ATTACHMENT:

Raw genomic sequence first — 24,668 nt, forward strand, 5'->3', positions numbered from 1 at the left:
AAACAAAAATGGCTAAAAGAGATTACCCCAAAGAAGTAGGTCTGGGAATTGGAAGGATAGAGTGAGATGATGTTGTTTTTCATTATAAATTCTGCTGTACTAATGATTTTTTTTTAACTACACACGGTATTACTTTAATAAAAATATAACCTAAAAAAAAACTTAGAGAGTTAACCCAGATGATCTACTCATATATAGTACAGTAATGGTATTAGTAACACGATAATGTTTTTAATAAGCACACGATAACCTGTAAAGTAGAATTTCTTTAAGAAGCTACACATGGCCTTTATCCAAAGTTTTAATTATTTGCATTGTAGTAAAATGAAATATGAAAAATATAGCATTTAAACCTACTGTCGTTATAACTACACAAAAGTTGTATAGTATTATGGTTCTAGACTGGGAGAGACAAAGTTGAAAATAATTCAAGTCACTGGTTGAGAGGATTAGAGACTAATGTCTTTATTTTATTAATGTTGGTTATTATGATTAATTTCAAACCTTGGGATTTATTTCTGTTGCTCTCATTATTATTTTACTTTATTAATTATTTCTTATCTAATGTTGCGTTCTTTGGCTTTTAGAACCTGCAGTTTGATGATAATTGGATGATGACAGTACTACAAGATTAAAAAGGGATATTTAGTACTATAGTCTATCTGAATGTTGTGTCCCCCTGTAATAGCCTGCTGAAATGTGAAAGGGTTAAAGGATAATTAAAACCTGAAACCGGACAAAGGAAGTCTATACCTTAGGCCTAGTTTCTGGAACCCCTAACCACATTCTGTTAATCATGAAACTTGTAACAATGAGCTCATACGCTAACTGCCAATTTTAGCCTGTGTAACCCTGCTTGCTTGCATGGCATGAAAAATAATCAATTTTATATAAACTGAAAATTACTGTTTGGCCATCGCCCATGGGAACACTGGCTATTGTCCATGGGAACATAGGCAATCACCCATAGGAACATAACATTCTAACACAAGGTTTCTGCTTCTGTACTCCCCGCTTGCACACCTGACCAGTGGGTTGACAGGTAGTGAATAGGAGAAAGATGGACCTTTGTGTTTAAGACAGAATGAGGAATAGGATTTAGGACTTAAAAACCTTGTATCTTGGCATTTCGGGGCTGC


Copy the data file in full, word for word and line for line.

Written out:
Raw genomic sequence first — 24,668 nt, forward strand, 5'->3', positions numbered from 1 at the left:
AAACAAAAATGGCTAAAAGAGATTACCCCAAAGAAGTAGGTCTGGGAATTGGAAGGATAGAGTGAGATGATGTTGTTTTTCATTATAAATTCTGCTGTACTAATGATTTTTTTTTAACTACACACGGTATTACTTTAATAAAAATATAACCTAAAAAAAAACTTAGAGAGTTAACCCAGATGATCTACTCATATATAGTACAGTAATGGTATTAGTAACACGATAATGTTTTTAATAAGCACACGATAACCTGTAAAGTAGAATTTCTTTAAGAAGCTACACATGGCCTTTATCCAAAGTTTTAATTATTTGCATTGTAGTAAAATGAAATATGAAAAATATAGCATTTAAACCTACTGTCGTTATAACTACACAAAAGTTGTATAGTATTATGGTTCTAGACTGGGAGAGACAAAGTTGAAAATAATTCAAGTCACTGGTTGAGAGGATTAGAGACTAATGTCTTTATTTTATTAATGTTGGTTATTATGATTAATTTCAAACCTTGGGATTTATTTCTGTTGCTCTCATTATTATTTTACTTTATTAATTATTTCTTATCTAATGTTGCGTTCTTTGGCTTTTAGAACCTGCAGTTTGATGATAATTGGATGATGACAGTACTACAAGATTAAAAAGGGATATTTAGTACTATAGTCTATCTGAATGTTGTGTCCCCCTGTAATAGCCTGCTGAAATGTGAAAGGGTTAAAGGATAATTAAAACCTGAAACCGGACAAAGGAAGTCTATACCTTAGGCCTAGTTTCTGGAACCCCTAACCACATTCTGTTAATCATGAAACTTGTAACAATGAGCTCATACGCTAACTGCCAATTTTAGCCTGTGTAACCCTGCTTGCTTGCATGGCATGAAAAATAATCAATTTTATATAAACTGAAAATTACTGTTTGGCCATCGCCCATGGGAACACTGGCTATTGTCCATGGGAACATAGGCAATCACCCATAGGAACATAACATTCTAACACAAGGTTTCTGCTTCTGTACTCCCCGCTTGCACACCTGACCAGTGGGTTGACAGGTAGTGAATAGGAGAAAGATGGACCTTTGTGTTTAAGACAGAATGAGGAATAGGATTTAGGACTTAAAAACCTTGTATCTTGGCATTTCGGGGCTGC